Exercise prevents millions of early deaths, study finds
Some four million early deaths are being averted worldwide every year by people being physically active, a study suggests.
Researchers calculated the figures after deciding that too much focus is given to the negative health consequences of modern sedentary and inactive lifestyles.
Instead of repeatedly telling people they will suffer if they fail to exercise, health leaders should celebrate the benefits of getting active, the team says.
The findings by researchers at the Universities of Edinburgh and Cambridge have been published in the medical journal, The Lancet Global Health.
The team, including researchers from Moray House School of Education and Sport, studied previously published data from 168 countries.
They did so to find out how many people met the recommended physical activity guidelines – 150 minutes of moderate exercise or 75 minutes of vigorous exercise each week.
The proportion of the population meeting these World Health Organisation recommendations varied widely – from 33 per cent in Kuwait to 94 per cent in Mozambique. The UK figure was 64 per cent.
Researchers combined these data with estimates of the relative risk of dying early for active people, compared with inactive people. By doing so, the authors could estimate the number of premature deaths prevented each year through exercise.
They found that globally, premature deaths rates were 15 per cent lower than they would have been thanks to physical activity –equating to approximately 3.9million lives saved per year.
By contrast, health experts often frame the debate in terms of the number of early deaths due to lack of physical activity – estimating that 3.2million die prematurely each year.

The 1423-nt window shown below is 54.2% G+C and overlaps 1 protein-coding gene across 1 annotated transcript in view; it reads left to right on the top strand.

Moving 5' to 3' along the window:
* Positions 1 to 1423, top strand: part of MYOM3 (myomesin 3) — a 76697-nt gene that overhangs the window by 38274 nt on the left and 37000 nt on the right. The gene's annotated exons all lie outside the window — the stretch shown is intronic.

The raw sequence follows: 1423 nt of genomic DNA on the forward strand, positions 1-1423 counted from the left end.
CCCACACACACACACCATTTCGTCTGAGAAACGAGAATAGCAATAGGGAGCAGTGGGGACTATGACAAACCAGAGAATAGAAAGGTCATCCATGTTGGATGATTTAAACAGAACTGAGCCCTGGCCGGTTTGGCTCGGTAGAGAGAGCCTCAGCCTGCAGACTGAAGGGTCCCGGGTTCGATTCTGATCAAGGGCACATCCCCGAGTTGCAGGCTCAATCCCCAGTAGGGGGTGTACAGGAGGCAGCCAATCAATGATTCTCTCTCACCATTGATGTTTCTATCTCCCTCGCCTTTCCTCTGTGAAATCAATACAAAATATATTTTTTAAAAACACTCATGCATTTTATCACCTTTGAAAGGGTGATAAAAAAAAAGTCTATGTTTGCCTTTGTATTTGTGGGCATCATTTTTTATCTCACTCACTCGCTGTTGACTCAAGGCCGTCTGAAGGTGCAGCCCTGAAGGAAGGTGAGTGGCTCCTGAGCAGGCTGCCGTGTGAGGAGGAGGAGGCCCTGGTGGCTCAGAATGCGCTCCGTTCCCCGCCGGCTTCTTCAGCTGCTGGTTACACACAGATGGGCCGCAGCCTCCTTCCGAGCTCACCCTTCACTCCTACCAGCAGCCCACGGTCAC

By focusing on the number of lives saved, the researchers says they can we can tell a good news story of what is already being achieved.
They hope their findings will encourage governments and local authorities to protect and maintain services in challenging economic climates.’
Despite considerable variation in physical activity levels between countries, the positive contribution of physical activity was remarkably consistent across the globe.
There was a broad trend towards a greater proportion of premature deaths being averted in low- and middle-income countries.
In low income countries, an average of 18 per cent of premature deaths were averted compared with 14 per cent for high income countries.
In the US, 140,200 early deaths were prevented annually and, in the UK, the total was 26,600.
The research was primarily funded by the Medical Research Council.
There is value in trying to understand the benefits that healthy behaviours confer in order to argue for maintaining and increasing them.
By focusing on the number of lives saved, we can highlight how much benefit physical activity is providing and make things even better.
[Image credit: lzf via Getty Images]